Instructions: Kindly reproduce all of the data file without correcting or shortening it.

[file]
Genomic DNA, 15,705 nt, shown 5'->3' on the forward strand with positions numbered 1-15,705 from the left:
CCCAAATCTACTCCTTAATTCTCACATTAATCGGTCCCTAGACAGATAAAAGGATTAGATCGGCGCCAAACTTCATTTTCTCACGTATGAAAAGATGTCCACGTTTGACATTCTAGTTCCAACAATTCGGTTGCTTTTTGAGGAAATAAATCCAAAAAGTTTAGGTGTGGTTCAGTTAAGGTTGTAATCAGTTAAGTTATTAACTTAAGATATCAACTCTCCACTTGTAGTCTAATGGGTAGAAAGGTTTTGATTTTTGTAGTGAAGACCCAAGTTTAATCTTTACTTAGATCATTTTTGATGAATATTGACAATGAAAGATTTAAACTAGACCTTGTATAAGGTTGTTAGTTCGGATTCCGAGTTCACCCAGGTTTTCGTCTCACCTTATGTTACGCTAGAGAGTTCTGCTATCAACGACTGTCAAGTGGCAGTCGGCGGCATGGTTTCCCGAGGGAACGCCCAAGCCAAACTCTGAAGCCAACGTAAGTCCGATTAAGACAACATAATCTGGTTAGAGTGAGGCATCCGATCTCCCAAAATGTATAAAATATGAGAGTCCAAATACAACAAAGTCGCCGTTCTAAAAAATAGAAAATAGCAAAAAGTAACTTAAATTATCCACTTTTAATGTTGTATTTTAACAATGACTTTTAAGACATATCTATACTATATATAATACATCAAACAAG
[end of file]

Genomic DNA, 15,705 nt, shown 5'->3' on the forward strand with positions numbered 1-15,705 from the left:
CCCAAATCTACTCCTTAATTCTCACATTAATCGGTCCCTAGACAGATAAAAGGATTAGATCGGCGCCAAACTTCATTTTCTCACGTATGAAAAGATGTCCACGTTTGACATTCTAGTTCCAACAATTCGGTTGCTTTTTGAGGAAATAAATCCAAAAAGTTTAGGTGTGGTTCAGTTAAGGTTGTAATCAGTTAAGTTATTAACTTAAGATATCAACTCTCCACTTGTAGTCTAATGGGTAGAAAGGTTTTGATTTTTGTAGTGAAGACCCAAGTTTAATCTTTACTTAGATCATTTTTGATGAATATTGACAATGAAAGATTTAAACTAGACCTTGTATAAGGTTGTTAGTTCGGATTCCGAGTTCACCCAGGTTTTCGTCTCACCTTATGTTACGCTAGAGAGTTCTGCTATCAACGACTGTCAAGTGGCAGTCGGCGGCATGGTTTCCCGAGGGAACGCCCAAGCCAAACTCTGAAGCCAACGTAAGTCCGATTAAGACAACATAATCTGGTTAGAGTGAGGCATCCGATCTCCCAAAATGTATAAAATATGAGAGTCCAAATACAACAAAGTCGCCGTTCTAAAAAATAGAAAATAGCAAAAAGTAACTTAAATTATCCACTTTTAATGTTGTATTTTAACAATGACTTTTAAGACATATCTATACTATATATAATACATCAAACAAG